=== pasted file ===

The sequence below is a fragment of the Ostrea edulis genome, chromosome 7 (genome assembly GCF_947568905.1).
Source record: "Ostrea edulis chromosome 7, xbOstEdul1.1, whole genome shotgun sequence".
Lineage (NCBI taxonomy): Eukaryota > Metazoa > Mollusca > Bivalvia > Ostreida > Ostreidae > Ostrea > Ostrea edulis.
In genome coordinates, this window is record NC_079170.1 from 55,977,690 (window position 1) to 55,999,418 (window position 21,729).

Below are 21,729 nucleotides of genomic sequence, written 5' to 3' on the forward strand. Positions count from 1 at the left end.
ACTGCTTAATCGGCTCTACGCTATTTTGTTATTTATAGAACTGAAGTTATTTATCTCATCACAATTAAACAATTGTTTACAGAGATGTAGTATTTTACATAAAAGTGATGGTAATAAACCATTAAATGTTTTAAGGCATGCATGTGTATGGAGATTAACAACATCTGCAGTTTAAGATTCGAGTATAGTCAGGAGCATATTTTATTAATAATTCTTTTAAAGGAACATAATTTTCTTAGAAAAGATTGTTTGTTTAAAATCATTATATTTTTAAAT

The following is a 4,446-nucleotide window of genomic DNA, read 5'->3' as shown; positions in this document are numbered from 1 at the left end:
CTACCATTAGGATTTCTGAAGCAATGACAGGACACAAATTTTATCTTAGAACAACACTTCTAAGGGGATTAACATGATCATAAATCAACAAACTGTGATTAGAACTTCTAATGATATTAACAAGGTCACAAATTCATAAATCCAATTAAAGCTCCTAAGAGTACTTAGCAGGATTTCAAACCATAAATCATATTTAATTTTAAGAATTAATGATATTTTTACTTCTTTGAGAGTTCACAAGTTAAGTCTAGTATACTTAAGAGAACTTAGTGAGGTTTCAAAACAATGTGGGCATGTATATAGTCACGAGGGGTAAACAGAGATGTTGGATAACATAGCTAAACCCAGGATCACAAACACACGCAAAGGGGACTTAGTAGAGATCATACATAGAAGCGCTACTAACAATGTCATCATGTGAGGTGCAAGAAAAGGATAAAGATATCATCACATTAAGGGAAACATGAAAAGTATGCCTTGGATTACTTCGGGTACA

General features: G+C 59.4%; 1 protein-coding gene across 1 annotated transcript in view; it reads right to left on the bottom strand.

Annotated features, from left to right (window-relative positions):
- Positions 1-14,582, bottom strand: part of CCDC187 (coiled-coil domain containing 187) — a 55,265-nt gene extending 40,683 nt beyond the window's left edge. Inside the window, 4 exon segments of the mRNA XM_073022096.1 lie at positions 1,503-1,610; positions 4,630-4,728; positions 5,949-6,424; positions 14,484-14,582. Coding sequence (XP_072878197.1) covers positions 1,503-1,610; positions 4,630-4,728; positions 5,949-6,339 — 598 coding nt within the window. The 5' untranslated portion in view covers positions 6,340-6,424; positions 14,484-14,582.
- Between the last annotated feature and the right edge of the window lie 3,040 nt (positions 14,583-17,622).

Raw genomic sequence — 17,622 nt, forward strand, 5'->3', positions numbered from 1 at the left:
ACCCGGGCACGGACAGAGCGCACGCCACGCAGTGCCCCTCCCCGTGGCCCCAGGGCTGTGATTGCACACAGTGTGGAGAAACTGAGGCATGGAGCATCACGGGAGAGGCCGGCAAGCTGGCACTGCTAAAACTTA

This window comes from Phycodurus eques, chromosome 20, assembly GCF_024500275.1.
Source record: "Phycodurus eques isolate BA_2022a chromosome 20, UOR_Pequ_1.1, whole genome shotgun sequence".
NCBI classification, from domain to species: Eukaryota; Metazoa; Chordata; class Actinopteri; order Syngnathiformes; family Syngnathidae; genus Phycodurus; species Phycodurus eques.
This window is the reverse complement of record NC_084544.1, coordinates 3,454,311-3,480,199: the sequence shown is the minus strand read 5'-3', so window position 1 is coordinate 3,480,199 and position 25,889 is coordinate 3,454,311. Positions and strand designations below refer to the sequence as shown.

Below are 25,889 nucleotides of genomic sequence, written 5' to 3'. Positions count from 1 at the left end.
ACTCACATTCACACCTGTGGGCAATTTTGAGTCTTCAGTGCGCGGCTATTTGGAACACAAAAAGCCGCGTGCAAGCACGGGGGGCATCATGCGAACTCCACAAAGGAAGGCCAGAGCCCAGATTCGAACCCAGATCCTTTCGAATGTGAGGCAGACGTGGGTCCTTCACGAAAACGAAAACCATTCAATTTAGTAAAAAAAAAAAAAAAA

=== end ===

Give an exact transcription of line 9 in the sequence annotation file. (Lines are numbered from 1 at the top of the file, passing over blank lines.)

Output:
General features: G+C 59.4%; 1 protein-coding gene across 1 annotated transcript in view; it reads right to left on the bottom strand.